Troubles of the blood board keep multiplying
The IBTS is struggling to recover from scandals but more legal actions appear likely, writes Joe Humphreys
Will there be any end to the troubles at the Irish Blood Transfusion Service? After an expert group report on its activities and two tribunals of inquiry, several formal reviews of its operations and countless litigation cases, the agency is now embroiled in a new inquiry - into how blood donors who tested positive for hepatitis C in the early 1990s were not immediately informed of their test results.
The issue was addressed at the Finlay tribunal in 1997 where a blood donor from Munster, identified only as Donor L, criticised the blood bank for allowing two years to lapse before being informed of his positive test result.
Speaking from behind a screen, he said a "charade" was played out by allowing him to give blood on six occasions after he had tested positive for hepatitis C.
The tribunal heard Dr Joan Power, regional director of the IBTS in Cork, had chosen not to inform him of preliminary test results which indicated he had the virus. In evidence to the inquiry, Dr Power said she was aware the policy at the Dublin headquarters of the BTSB (as the IBTS was known) was to immediately inform donors who tested positive.
Her decision was made on the basis that repeated tests of the kind originally used did not prove Donor L was positive and more sophisticated tests were needed.
She said she faced a dilemma when donors initially tested positive as there was a risk of "false positives". Her research had indicated just one in "six or seven" of those who tested positive went on to be confirmed positive.
During the tribunal it emerged that other people had undergone a similar experience to Donor L. A witness for the campaign group Positive Action said there were two women in Cork who had not been told they had tested positive for hepatitis C for years after it was known to the BTSB.
One of the women had a child who was also positive, and it was felt that had the woman's infection been disclosed earlier the child could have been successfully treated for the virus.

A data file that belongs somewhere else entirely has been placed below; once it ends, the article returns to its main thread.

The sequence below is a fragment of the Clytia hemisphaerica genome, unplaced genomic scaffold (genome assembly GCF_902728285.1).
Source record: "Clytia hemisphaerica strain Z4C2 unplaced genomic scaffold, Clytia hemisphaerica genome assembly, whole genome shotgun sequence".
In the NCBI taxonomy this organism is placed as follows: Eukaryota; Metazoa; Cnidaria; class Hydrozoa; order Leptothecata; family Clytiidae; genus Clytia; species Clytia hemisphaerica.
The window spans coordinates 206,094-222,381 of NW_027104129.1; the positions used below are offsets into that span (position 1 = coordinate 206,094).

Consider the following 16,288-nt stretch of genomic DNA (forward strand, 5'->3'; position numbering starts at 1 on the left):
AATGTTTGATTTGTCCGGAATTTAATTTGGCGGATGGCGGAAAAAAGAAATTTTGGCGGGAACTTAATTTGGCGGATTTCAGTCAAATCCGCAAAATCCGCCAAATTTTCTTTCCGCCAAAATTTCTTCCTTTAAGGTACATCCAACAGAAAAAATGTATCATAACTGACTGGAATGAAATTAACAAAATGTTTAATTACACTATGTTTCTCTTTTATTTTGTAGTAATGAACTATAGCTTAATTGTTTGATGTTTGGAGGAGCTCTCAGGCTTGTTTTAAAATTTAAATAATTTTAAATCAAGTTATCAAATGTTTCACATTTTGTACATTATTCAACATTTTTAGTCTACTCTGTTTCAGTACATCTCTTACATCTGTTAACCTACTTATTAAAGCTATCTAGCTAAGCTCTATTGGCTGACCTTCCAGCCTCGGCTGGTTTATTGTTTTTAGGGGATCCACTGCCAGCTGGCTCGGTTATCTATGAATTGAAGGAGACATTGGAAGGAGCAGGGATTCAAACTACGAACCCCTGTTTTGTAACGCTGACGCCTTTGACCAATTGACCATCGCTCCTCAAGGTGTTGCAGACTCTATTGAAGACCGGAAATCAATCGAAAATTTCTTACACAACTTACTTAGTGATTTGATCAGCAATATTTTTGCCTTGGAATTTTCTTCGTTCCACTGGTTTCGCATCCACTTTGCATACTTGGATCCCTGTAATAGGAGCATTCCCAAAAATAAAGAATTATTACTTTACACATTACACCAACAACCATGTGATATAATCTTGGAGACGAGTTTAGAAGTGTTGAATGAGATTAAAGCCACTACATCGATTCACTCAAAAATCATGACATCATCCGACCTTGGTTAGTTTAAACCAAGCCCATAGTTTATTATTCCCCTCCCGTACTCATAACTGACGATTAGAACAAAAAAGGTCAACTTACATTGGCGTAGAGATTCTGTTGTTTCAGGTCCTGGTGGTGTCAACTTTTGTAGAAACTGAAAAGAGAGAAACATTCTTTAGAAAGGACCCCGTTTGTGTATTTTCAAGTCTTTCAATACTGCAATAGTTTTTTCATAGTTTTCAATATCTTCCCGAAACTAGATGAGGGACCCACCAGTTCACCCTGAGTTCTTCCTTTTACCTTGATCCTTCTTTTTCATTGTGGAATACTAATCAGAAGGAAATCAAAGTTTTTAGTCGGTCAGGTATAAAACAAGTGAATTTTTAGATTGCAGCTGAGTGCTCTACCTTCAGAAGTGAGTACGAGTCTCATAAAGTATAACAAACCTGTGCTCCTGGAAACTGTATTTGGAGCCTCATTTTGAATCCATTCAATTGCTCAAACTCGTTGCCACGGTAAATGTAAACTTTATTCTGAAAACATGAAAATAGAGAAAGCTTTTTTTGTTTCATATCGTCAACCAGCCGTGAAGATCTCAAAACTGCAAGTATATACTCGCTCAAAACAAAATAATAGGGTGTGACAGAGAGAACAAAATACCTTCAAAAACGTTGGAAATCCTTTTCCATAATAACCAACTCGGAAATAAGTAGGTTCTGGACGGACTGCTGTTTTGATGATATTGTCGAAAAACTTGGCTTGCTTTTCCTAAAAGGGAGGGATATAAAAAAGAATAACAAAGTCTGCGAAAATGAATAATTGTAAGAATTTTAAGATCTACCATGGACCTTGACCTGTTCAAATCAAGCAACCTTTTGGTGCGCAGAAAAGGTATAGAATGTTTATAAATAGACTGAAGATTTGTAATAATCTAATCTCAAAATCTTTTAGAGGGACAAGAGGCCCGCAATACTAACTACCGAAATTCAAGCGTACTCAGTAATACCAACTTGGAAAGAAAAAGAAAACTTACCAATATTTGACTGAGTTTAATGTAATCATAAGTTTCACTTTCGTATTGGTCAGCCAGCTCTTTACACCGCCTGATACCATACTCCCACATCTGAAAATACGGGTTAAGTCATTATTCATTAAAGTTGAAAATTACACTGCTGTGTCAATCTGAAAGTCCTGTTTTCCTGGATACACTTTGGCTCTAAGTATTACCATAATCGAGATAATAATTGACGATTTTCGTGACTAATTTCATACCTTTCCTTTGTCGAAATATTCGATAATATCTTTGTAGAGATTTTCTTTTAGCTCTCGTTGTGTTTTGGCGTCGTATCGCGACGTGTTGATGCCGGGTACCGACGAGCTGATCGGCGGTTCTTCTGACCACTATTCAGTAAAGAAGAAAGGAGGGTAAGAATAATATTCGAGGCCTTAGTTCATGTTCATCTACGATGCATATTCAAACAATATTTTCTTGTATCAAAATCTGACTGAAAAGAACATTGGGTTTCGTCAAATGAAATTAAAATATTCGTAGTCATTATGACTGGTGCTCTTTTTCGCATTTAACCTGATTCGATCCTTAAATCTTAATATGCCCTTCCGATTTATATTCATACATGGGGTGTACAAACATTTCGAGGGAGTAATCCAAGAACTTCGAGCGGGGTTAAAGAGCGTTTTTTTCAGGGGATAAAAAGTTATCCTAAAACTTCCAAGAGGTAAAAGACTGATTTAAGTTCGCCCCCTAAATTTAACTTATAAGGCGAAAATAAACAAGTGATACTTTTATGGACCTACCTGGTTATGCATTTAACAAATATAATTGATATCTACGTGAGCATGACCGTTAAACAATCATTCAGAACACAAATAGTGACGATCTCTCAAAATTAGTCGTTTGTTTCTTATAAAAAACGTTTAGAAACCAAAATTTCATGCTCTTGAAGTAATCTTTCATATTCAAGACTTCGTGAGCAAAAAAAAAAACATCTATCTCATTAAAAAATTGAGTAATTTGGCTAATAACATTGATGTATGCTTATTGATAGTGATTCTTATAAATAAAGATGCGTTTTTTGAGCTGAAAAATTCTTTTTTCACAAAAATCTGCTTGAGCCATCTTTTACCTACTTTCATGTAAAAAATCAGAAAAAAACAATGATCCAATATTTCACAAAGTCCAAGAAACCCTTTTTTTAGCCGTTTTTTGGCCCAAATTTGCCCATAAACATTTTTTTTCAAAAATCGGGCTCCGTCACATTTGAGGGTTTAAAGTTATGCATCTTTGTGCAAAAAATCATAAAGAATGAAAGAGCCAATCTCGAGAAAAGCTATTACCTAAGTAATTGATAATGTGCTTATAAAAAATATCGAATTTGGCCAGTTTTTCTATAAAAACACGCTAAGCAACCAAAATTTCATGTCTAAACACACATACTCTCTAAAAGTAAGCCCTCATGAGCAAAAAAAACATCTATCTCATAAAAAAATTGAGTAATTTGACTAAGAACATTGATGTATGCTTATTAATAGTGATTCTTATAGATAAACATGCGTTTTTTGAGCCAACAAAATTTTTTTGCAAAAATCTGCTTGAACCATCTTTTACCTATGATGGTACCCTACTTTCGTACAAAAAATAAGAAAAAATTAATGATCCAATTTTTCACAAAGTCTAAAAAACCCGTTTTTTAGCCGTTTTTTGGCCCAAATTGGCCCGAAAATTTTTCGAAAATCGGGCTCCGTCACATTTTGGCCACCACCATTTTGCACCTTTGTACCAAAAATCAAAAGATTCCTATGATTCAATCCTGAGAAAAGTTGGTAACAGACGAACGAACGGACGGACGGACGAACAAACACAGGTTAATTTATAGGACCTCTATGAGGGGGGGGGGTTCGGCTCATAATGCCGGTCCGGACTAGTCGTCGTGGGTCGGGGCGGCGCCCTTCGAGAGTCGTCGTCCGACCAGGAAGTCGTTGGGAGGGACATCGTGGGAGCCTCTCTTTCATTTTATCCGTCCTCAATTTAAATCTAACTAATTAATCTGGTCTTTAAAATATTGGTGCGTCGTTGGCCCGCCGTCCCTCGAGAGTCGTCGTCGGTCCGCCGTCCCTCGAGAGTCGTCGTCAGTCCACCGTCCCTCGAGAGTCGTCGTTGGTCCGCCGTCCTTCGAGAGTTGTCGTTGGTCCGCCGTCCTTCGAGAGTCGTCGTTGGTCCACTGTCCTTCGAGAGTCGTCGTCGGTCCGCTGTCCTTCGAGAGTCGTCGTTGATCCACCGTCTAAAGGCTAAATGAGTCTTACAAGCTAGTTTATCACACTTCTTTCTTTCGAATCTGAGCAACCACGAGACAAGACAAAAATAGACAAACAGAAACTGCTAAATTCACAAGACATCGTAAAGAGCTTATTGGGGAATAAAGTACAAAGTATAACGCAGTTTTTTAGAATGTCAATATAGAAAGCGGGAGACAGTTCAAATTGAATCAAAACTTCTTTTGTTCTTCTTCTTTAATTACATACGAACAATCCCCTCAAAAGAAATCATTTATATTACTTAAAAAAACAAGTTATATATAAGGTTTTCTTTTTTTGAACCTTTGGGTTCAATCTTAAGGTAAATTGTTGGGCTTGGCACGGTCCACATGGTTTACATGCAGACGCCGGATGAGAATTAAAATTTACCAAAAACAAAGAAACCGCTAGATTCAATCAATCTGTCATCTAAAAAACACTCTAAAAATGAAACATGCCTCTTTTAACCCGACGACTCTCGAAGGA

Ruling on the matter, Mr Justice Thomas Finlay was unyielding in his criticism of the BTSB. He said the agency was "inadequate and incorrect in its treatment of Donor L and other persons who, on hepatitis C screening, proved positive on early testing by not informing them that their blood was not being used as donations and by not informing them of the results of the tests."
That such comments were made five years ago raises the question as to why a resolution to the issue is only being sought now.
The IBTS has identified 27 donors who received delayed test results like Donor L. Unlike Donor L, however, it appears none have since been informed of the fact of this delay in conveying results. The issue plainly has a litigation dimension, and some of the donors may choose to follow Donor L's example by suing the blood bank.
Whatever the outcome, the issue draws further negative attention to the IBTS, which many will feel should have conducted this inquiry on its own initiative several years ago.
Meanwhile, the financial cost of the blood scandals continues to rise. By last May, almost €300 million had been paid out under the hepatitis C compensation tribunal to those infected with the virus through blood and blood products.